While there usually are "recommended speed" safety signs for the 100-series highway on- and off-ramps, what is the actual legal speed limit for these ramps? I'd like to know how much fun I can legally have. – Dave, Nova Scotia
Yellow speed limit signs on exits are just suggestions. But they're good suggestions, the provinces say.
"Yellow signs are warnings, advising drivers of what the recommended speed given the geometry of the turn," says Brian Taylor, a spokesman for Nova Scotia Transportation and Infrastructure Renewal, in an e-mail.
In Nova Scotia, if there's not a posted speed limit on a road that's not in a business or residential area, then the speed limit is 80 km/h, Taylor says.
While the limits on yellow signs aren't enforceable, you could potentially face charges if you go over the recommended limit – especially if you get into a crash.
Section 100 of the province's Motor Vehicle Act says a driver "shall operate or drive the same at a careful and prudent rate of speed not greater than is reasonable and proper, having due regard to the traffic, surface and width of the highway."
So why don't they post a set speed limit on curves and exits? Because you may have to speed up or slow down depending on the road and the cars ahead of you.
"The main reason the province does not post regulator speed limits on ramps is that typically a driver is accelerating to merge or decelerating to stop," Wilson says.
District traffic supervisors figure out what the recommended speed should be by measuring the cornering forces on cars with a device called a ballbank indicator, Taylor says. The recommended speed limit also depends on the angle of the exit, the speed limits on the two roads it's connecting and the kind of vehicles that tend to drive there.
"Trucks can tip over if they are going too fast," says Alberta Transportation spokesman Jamie Friesen in an e-mail.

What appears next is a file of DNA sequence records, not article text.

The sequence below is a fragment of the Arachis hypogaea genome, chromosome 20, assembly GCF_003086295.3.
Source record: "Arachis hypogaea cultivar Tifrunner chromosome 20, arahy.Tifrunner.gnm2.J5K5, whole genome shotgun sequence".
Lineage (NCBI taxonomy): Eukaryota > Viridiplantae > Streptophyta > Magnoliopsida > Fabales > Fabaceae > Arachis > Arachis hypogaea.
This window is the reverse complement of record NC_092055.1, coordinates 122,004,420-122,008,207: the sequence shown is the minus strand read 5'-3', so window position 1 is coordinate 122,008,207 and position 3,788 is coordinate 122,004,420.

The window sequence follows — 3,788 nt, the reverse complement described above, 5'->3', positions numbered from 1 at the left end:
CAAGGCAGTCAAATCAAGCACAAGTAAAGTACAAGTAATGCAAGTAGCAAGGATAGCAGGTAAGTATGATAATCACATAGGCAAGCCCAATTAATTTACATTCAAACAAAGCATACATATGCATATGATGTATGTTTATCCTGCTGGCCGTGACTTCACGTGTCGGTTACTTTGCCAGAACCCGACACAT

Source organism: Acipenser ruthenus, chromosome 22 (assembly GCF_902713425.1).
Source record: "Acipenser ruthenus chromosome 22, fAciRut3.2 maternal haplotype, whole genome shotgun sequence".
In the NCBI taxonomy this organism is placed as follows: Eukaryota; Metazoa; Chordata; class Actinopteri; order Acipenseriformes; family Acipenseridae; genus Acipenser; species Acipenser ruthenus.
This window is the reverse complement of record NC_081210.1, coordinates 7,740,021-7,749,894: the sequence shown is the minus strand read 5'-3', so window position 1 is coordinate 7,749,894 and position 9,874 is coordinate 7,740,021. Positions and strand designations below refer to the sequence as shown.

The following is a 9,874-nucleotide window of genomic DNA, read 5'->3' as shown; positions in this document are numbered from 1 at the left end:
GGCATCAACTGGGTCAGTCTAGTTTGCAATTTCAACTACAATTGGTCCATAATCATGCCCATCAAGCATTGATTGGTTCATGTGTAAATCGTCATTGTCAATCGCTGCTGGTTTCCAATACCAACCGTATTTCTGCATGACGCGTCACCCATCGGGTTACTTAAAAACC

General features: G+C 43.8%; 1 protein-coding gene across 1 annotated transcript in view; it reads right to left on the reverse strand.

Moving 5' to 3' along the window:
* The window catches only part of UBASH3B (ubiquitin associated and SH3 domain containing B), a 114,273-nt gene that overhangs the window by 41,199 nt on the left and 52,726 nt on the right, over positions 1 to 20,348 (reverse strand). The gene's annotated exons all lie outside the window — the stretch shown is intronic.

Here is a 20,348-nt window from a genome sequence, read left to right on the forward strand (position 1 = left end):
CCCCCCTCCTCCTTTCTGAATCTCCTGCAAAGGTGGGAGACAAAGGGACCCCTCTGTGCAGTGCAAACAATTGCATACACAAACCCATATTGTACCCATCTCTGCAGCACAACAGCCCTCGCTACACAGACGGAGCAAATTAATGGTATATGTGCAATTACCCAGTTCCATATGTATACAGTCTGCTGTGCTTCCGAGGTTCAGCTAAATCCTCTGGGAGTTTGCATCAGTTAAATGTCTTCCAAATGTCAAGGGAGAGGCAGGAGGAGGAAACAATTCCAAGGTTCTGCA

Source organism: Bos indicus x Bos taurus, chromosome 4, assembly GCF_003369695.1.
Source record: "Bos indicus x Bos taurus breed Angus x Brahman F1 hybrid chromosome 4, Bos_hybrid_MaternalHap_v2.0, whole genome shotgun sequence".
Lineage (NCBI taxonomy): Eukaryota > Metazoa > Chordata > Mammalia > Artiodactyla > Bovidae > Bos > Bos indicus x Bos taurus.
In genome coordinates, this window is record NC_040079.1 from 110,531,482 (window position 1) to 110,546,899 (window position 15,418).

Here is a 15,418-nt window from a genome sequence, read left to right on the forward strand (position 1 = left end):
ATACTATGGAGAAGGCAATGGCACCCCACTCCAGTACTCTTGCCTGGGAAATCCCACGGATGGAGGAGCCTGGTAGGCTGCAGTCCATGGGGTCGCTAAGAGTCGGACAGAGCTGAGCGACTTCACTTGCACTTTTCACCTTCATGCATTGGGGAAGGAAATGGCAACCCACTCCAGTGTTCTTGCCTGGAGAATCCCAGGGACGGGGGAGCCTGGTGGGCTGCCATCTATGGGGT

We checked with the other provinces. We hadn't heard back from everyone by our deadline but, according to provincial driving manuals, the yellow speed limits are just recommendations everywhere.
So what's the enforceable limit?
In P.E.I., Section 176 of the Highway Traffic Act says maximum speed limits are 100 km/h outside of business and residential areas.
In Ontario, the enforceable speed limit on a ramp is the posted speed limit on the road you're driving onto, the Ministry of Transportation says.
"Bearing in mind that ramp and curve configurations often involve changes in direction and upcoming intersections, vehicles must reduce speed to safely negotiate these," says MTO spokesman Ajay Woozageer in an e-mail. "Or in the case of an on-ramp, speed up to merge into traffic once the curve or hazard indicated by the speed advisory sign has been passed."
In Quebec, Saskatchewan, Alberta and British Columbia, there's no maximum limit on exits, but you could potentially be charged with careless driving, or related charges, if you're going faster than the recommended rate on the yellow sign. It's up to the police officer.
"We cannot just close our eyes and say we can't do anything because these are just recommendations," says Sgt. Audrey-Anne Bilodeau, Sûreté du Québec spokesperson. "Even if there's no collision but he's driving dangerously for the road conditions, police officers can press charges."
Still, you should be doing what all signs say, no matter what colour they are, provinces say.
"It is expected that motorists will abide by all highway signs, whether or not they could be penalized for disregarding them," Sonia Lowe, spokesperson for B.C. Transportation and Infrastructure, says in an e-mail.
Ian Law, president of ILR Car Control School, agrees. And, if the roads are lousy, you should probably be going slower than that suggested limit, he says.
"Drivers should keep to the posted suggested limit when conditions are ideal," says Law in an e-mail. "Sadly, motorists don't do that and that is one explanation for the high number of crashes and collisions we have on our roads."
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